piglet.” Then she cleared her throat in a way that told me something serious was coming up next. “Something happened.”

“Oh, shit,” I said, “not another e-mail.”

“No, maybe something worse, or I don’t know, Lynn. Maybe you’re right. Maybe I should tell my dad.”

“You don’t have to tell him the whole story.”

“I saw somebody spying on me through the bat cave window.”


What?
” I nearly yelled.

“Yeah, I was painting my toenails around nine thirty with this new ice-blue polish I swiped from my mom and I heard this sound, this—” She ran her fingernail along the side of the phone so it made a hollow scraping sound. “When I looked up, I could swear I saw the shadow of a head and I screamed. I must of sounded pretty scared ’cause my dad came running down the stairs. When I told him, he ran out there lickety-split with his shotgun.”

“Damn,” I said in a hushed voice. “Did he—”

“No, but he thinks he found footprints. There’s a new flower bed beside the window and the landscaping guys did something up there the morning before so the dirt’s all loose.”

“Jesus Christ.”

“I know. Dad called the police and they said they’d have someone circle the neighborhood a few times tonight.”

“Can’t they do anything else?”

“No, it pissed my dad off like nobody’s business. He raved and ranted about how he’s going to blow the guy’s head off. The police can’t do nothing at all unless we catch the guy red-handed or he actually does something.”

“Like—”

“Yeah, tear me a hole I can’t fix.”

You Did What, Now?

I
went to bed after talking to Dani. Early Sunday morning, the cell phone rang under my pillow. The clock said 3:30
A.M
. I near about ignored it, not being in the mood for any more Dani drama. But when I looked, it was Logan Loy.

“Lynn Marie?” he said, not sounding quite right. Even though I loved that he called me by both my names (nobody but my mom did that and usually only when pissed off), I also felt something hard and prickly doing angry laps around my stomach lining.

“Yeah?” I said. “Is something wrong, Logan? You don’t sound—”

“Remember I told you about that sergeant? One who knows that old man we saw out by Cobbtown? His brother or cousin or something?”

“Mmm-hmm.” I thumbed away some sleep from my eye.

“Your nosy old man called him up. I’m looking at a buttload of trouble. He told me, tomorrow morning I’ve got to go up.” He breathed in wisps and wheezes. “They’re going to article my ass. I know it. I fucking know it. I’m dead, honey.”

“Slow down, Logan. What do you mean, articled?”

“I hauled off and thumped him one. Just the once, but it knocked him clean out. Now I’m well and truly fucked. Backwards, sideways, you name it.”

“You did what, now?” I asked.

Logan spoke so fast it was hard to follow what he said. I’m not
even sure he heard me because he kept right on talking. “I lost my shit and ran. I’m on I-16 now, going near about ninety miles per hour.”

“Man, you best slow down or the regular police will drag you in.”

“You’re right, you’re right. I didn’t even think of that. I knew you were a smart one the first time I talked to you.”

Despite the circumstances, I couldn’t help but feel a gush of pride. “What are you going to do now?”

“I don’t know. Run.”

“But where? You got friends you can stay with?”

“Uh. My grandma.”

“Oh, Logan, you can’t go there. That’ll be one of the first places they come looking.”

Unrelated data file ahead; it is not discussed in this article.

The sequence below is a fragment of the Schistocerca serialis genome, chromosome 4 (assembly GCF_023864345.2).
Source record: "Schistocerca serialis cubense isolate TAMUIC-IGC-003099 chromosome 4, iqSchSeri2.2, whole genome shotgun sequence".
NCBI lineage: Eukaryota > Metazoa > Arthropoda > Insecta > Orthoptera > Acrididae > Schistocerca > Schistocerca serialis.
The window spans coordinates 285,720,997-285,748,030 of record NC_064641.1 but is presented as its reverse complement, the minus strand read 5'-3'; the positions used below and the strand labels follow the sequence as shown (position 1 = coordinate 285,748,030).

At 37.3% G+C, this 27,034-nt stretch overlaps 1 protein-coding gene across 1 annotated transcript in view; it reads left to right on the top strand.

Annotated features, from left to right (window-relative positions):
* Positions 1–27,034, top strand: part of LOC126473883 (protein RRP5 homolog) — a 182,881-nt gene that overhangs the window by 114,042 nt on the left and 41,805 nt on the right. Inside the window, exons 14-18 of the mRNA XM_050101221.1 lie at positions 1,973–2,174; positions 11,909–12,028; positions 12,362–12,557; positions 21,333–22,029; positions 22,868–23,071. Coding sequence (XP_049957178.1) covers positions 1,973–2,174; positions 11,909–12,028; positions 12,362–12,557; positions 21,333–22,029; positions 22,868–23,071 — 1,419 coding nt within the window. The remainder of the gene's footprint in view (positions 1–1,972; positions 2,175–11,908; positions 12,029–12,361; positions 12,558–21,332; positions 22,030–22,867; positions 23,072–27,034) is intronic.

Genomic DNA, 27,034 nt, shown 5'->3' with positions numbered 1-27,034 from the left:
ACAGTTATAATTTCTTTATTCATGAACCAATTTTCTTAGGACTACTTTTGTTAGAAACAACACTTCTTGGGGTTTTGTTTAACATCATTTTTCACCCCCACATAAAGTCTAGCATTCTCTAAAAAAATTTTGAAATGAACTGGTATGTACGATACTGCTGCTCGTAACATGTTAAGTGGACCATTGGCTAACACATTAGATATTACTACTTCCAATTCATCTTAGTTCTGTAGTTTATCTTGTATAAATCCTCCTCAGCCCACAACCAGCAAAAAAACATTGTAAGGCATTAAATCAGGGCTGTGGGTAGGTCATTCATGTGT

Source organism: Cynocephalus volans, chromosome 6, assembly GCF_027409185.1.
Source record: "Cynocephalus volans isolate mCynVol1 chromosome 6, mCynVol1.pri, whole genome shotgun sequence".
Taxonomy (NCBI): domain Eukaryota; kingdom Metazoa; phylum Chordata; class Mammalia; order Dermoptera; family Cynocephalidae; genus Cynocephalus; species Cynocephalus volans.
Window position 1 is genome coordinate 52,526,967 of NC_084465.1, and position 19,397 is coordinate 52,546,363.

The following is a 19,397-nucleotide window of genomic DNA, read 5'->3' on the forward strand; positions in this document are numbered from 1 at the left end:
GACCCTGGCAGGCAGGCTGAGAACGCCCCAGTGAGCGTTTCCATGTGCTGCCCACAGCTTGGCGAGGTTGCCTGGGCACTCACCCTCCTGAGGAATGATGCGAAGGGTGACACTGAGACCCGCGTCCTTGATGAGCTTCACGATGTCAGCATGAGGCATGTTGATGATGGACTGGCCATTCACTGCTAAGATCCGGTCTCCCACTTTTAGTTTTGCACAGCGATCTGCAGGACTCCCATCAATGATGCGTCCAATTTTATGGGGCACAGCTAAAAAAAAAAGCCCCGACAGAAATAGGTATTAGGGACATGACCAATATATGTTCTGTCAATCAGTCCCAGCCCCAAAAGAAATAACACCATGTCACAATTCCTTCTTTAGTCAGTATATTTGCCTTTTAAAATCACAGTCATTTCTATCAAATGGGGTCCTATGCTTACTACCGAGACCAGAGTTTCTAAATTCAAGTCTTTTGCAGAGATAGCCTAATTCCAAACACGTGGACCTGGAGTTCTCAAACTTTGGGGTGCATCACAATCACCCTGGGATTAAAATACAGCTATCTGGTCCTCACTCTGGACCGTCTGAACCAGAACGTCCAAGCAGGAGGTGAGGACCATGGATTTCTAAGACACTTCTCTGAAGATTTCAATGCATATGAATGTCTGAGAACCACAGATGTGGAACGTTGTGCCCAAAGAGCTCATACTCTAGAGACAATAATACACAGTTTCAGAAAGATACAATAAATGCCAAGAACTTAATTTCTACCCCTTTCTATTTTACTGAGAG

As it turned out, he was only about three miles from the Metter exit. I told him he might as well just come here for the night. He could figure out what to do in the morning. Nobody would think to look for him at my house. He wasn’t all that sure about it, but I added that Mom wasn’t home, and then all at once he was.

“You saved me, girl.” He nearly sang this to me, like the sweetest gospel song ever sung and aimed straight into my ear.

Should I Really Let Logan Loy
Spend the Night?
Yes
No
I’m ready to lose it
I’m not ready to lose it
He can protect us against creeps
He might be a creep
I’m lonely
He could be really crazy
He seems kind
It’s only the one night
He might be faking it
Mom could find out
I’ll do it before Dani
Dani might tell people
He’s the sexiest thing ever
He might snore or have nasty feet
He’s 25
He might think I’m a baby
I’m ready to lose it
I’m not ready to lose it
3:46 to 3:47
AM

L
ogan said he’d only talk for a minute and he meant exactly that. He wanted to make sure I hadn’t changed my mind and where I wanted to meet him. I told him to park where he did before. I’d be waiting.

“Are you ready for me?” he said. “I’m passing the town limits.”

“I can’t wait,” I said.

“Good,” he said. “I have a surprise for you.”

Sort of Green

I
hugged my knees and leaned against a pine tree. The late night air didn’t move an inch. Like instead of oxygen, the air was made of chocolate syrup. Tree frogs sang sex songs one to one to one, from this end of town to the other. By the time I saw those headlights wash across the lot up on the hill, I’d near about lost control of my entire body.

“You alright?” he asked once he got closer. His smile was bright as beer neon as he swung his duffle off his shoulder. “You’re looking sort of green.”

“I … it’s the streetlight.”

With that, he folded me up in his arms. I never thought a man’s sweaty pits could smell so good. Logan kissed the top of my head and held me out at arm’s length to take a look at me. My huge, new feelings for him filled me up to the crown of my head. Any doubts I had about him staying flew out my ear right then.

“Are you sure this’ll be alright?” he said, smiling and smiling. I gave him a dozen or two smiles right back. “It’d only be for the one night. I’ll be out of your hair before the sun rises. I won’t try anything unseemly. I’ll be as quiet as a mouse.”

“We just can’t let my mom find out. She’d kill me. You too.”

“Where you going to stash me? Under the bed?” He linked his arm through mine. “Remember, I’m a mouse. Mice are easy.”

“Yeah?” I said.

“They require very little space.”

So I told him about the little room behind my closet.

“Sure enough,” Logan Loy said.

Princess Lynn Marie

L
ogan lugged in his green duffle bag and I hid it under my bed. I had to mash it down before it would fit. We sat down on top of the comforter and looked at each other. It was hot in the house, as usual, and sweat dotted his upper lip. It was all I could do not to kiss it away. I swayed on the bed. The room spun a bit.

“Where’s your mom at?”

“I don’t know. Work maybe. She told me when she’d be home, but I forgot.” I really did. I searched my head for the answer, but it had completely up and vanished. It took every last one of my powers of concentration just to listen to what he was saying.

BOOK: Caring Is Creepy
13.39Mb size Format: txt, pdf, ePub